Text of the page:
Remember this the next time you're trying to figure out the effects of the Federal Reserve's battle to keep the economy growing: There's no such thing as a free lunch.

By aggressively cutting interest rates, the Fed has kept this economy from sinking into a deep recession. Low rates have propped up consumer demand for everything from cars to houses. And that's been critical because the corporate side of the economy is stuck in what amounts to a capital-spending recession.

But the benefit of a relatively shallow recession, at least so far, comes with major costs. First, the Fed's massive intervention in the financial markets and its decision to pump up the money supply have led to serious distortions in the way the financial markets price risk. In both the bond and the stock markets, many prices don't adequately discount future risks right now. Second, the Fed's efforts to stave off a recession today raise the odds that the recovery tomorrow will be anemic. In effect, we've borrowed from future growth to keep the economy rolling in the present.

What California Bonds and Ford Bonds Have in Common

Let's take a hard look at prices and risk in today's bond and stock markets. I'll start with bonds.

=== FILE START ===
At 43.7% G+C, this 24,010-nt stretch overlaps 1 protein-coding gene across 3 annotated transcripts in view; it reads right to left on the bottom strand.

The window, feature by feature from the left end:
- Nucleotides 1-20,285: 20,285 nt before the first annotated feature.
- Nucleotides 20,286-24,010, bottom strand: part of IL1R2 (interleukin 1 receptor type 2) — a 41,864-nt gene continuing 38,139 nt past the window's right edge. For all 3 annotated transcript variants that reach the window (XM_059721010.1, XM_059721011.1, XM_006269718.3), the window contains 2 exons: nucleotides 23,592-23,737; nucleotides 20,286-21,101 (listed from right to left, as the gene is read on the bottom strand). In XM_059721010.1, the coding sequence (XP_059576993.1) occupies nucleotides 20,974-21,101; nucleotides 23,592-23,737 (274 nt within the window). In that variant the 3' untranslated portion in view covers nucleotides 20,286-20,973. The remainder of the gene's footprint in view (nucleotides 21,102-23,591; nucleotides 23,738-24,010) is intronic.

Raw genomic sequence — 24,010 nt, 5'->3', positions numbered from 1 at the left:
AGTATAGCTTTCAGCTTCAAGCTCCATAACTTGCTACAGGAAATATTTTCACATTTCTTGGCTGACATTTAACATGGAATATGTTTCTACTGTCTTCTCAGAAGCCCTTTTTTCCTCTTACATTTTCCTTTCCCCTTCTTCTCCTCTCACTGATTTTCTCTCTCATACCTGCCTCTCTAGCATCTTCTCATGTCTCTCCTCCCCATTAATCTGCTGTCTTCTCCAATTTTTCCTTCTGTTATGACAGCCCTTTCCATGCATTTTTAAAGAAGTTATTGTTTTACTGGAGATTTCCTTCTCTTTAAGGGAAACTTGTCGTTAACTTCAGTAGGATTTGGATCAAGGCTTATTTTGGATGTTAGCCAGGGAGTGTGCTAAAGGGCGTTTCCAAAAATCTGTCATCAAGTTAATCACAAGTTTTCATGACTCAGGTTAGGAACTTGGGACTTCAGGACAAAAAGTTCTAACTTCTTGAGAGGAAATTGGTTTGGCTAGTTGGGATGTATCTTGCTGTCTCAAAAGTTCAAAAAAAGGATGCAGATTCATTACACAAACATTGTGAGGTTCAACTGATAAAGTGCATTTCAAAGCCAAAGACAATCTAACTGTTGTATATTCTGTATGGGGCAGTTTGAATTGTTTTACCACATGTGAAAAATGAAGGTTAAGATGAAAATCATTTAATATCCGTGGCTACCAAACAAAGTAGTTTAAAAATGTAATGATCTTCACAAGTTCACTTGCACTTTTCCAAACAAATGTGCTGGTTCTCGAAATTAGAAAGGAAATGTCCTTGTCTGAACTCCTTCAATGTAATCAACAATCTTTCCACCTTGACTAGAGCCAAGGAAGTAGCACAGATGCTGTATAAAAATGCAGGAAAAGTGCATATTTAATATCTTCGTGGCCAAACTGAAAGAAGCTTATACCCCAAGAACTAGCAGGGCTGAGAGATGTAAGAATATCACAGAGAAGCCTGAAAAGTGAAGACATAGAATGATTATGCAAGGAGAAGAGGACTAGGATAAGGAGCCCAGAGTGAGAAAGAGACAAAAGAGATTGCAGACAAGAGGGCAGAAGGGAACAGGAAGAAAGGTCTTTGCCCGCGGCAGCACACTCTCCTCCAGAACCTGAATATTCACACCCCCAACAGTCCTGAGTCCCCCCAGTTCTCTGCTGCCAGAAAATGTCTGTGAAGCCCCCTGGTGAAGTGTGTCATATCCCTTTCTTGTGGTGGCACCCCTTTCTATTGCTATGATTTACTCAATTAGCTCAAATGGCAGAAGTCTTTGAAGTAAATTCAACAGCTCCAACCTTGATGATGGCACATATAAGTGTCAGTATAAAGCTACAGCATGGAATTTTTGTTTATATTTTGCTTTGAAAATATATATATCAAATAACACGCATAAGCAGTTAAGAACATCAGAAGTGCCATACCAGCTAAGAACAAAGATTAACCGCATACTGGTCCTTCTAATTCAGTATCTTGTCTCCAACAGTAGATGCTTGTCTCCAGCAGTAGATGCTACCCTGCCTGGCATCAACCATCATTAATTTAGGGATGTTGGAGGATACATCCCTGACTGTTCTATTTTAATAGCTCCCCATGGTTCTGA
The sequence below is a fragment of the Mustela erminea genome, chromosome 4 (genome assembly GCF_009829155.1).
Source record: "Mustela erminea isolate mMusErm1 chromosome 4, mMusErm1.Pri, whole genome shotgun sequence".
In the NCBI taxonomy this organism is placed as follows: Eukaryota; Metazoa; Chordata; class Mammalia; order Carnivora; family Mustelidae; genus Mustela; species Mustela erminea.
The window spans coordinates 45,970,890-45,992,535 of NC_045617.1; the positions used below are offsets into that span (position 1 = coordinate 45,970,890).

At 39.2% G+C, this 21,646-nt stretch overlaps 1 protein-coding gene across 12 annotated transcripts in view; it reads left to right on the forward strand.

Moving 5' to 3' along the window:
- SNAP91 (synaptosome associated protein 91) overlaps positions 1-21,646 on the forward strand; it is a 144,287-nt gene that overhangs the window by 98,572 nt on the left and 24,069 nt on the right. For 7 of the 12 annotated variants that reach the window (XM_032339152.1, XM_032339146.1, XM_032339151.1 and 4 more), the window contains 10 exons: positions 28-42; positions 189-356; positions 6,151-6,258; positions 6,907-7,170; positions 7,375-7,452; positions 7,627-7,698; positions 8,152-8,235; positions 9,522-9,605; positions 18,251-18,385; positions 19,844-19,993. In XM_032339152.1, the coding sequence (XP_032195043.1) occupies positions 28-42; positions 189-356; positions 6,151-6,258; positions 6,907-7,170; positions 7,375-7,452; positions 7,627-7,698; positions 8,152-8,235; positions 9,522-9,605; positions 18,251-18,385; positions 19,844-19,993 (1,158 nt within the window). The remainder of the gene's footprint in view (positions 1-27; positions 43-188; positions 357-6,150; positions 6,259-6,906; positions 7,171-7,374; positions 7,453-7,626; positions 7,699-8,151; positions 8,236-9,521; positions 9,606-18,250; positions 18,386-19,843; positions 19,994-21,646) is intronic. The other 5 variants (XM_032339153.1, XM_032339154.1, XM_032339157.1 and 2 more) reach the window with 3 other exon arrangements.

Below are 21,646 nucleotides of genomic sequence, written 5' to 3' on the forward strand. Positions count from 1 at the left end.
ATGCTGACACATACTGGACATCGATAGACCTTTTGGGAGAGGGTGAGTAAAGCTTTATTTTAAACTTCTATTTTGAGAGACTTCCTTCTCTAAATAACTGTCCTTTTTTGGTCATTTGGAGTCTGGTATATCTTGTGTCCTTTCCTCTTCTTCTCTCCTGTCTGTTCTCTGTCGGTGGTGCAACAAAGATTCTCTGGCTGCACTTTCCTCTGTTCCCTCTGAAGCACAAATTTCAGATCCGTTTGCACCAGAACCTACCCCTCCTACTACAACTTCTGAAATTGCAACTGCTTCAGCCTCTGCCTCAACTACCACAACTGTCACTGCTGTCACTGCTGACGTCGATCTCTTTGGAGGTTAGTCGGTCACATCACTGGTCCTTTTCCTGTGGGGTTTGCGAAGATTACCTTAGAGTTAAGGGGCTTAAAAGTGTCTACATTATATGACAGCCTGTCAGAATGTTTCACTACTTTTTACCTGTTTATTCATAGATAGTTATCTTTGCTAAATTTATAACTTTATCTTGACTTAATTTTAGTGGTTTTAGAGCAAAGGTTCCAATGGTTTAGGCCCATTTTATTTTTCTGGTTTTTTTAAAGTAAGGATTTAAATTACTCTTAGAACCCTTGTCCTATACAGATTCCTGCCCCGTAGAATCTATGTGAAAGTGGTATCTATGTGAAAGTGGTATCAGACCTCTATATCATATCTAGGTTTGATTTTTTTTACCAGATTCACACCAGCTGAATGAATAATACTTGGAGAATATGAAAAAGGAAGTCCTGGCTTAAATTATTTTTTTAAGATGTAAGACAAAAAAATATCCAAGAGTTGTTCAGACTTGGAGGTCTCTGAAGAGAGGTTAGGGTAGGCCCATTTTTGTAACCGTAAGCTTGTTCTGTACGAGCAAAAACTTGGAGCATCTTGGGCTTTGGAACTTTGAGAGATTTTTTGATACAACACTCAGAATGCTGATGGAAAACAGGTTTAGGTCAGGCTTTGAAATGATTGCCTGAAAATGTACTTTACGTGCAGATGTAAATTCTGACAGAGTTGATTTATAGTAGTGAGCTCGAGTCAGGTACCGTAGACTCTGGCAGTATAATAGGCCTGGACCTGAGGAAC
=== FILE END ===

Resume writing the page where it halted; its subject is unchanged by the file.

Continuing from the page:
Today you can buy a tax-exempt bond issued by the California Department of Water Resources that yields 4.82%. That's a pretty tempting rate on a bond that matures in 2008, if you've noticed that the 10-year Treasury note is yielding just 3.7% or so at the moment. It's even more tempting if you live in the high-tax state of California and can take full advantage of the bond's exemption from state taxes. So it's not really surprising that the price of this bond has increased 14% since it was issued just this month. In other words, a bond that originally yielded 5.5% and sold for $10,000 not so long ago, today costs $11,412 and pays just 4.82%.

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